It was time to build a tracked motion controller, and it started with my concept of Caliper, a mechanical measuring device.
Before getting deep into the design, I wanted to explore different options; it’s important to use practical modelling to quickly work through different ideas.
Many contemporary VR motion controllers could be simply described as “Banana with half-apple” in terms of form factor.
After having a look at the current form factor, I wondered if there was there a better solution?
Why not try something different as well, perhaps a gun grip?
Building some working models would familiarise myself with controller development, before moving onto Caliper itself…
Mule #1 – “Inputs”
This was built to examine the real estate available for control inputs, and the range of adjustment that could be desirable between the grip and joystick
SteamVR™ tracking was quickly chosen because of its performance and open access at low entry cost; Tundra Labs offering a general purpose hardware development kit (HDK) ideal for building prototype equipment.
Mule #2 – “T-Bar”
This was quickly built to understand the physicality of working with the HDK specifically the sensor placement and flex management.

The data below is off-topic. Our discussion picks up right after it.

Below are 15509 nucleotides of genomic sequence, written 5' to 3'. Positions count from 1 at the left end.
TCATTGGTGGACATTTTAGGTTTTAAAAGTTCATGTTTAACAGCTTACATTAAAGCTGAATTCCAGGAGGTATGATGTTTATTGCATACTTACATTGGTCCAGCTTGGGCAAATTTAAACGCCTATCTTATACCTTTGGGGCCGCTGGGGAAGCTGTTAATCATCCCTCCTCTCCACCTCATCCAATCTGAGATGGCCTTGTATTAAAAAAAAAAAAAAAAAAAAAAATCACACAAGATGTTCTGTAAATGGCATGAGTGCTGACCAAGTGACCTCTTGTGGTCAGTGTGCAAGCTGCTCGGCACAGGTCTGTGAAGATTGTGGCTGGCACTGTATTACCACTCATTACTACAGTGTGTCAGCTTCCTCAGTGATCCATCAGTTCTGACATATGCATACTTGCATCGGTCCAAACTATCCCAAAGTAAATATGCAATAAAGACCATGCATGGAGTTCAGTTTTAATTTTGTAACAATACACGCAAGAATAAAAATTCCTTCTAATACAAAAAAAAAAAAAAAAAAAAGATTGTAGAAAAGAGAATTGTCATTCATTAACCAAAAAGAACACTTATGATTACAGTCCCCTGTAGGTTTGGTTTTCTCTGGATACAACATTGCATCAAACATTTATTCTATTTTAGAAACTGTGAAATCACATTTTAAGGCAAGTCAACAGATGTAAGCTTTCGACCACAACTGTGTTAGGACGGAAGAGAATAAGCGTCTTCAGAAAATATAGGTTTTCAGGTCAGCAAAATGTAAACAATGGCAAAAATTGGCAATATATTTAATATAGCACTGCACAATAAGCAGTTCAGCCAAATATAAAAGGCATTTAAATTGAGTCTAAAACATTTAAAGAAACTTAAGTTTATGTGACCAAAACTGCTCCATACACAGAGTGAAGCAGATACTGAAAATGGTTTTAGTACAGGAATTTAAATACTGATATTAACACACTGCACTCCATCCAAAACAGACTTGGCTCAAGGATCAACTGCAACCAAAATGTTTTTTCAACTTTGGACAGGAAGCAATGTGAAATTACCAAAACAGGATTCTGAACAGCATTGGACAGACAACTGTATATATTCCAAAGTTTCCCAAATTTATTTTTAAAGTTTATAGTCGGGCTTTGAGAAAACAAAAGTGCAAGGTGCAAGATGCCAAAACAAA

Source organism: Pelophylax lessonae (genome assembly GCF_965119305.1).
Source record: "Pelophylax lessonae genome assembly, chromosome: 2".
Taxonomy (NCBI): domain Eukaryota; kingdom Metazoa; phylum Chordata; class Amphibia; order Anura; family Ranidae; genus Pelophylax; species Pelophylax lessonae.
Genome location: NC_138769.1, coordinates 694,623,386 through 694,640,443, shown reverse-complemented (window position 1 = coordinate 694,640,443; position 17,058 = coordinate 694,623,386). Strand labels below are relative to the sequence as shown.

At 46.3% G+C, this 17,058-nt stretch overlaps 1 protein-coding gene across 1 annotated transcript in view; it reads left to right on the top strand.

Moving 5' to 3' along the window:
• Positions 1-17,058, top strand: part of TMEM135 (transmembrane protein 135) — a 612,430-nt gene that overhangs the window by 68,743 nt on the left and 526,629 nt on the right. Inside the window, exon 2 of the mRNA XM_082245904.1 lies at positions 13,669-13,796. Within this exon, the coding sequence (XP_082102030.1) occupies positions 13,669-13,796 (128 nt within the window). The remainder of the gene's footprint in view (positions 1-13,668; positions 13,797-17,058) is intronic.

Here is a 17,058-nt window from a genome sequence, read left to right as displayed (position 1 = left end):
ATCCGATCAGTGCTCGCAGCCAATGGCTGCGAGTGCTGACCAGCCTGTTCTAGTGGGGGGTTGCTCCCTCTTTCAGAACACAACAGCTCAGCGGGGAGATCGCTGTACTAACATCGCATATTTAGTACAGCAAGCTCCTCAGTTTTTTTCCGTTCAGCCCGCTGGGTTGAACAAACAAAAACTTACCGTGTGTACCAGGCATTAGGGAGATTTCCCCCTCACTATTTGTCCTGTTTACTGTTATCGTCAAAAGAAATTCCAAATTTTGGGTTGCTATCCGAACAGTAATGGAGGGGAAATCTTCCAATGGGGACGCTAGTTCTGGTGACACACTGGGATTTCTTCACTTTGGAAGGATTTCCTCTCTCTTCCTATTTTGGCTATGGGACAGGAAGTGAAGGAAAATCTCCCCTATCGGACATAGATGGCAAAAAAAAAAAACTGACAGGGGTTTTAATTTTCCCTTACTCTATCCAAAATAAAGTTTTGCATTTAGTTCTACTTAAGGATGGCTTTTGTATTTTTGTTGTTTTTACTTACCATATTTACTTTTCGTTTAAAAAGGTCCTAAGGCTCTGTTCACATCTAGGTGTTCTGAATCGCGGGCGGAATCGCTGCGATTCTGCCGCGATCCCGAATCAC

Locating the sensor “centroid” accurately on a stable adhesive pad was challenging; I used a number of commercial products trying to find the best solution.
Built with a single trigger to allow a simple input, I soon realized the complexity of working out my sensor locations, and moved onto a simpler idea.
Mule #3 – “Guncube”
After stripping down the second mule I found a suitable cardboard box to build a simple tracked object. Skarredghost suggested the name Guncube which sounded ideal.
This time I built a crude model in OpenSCAD and used valve’s SteamVR HDK tools for the first time to analyse sensor placement and understand the process in detail.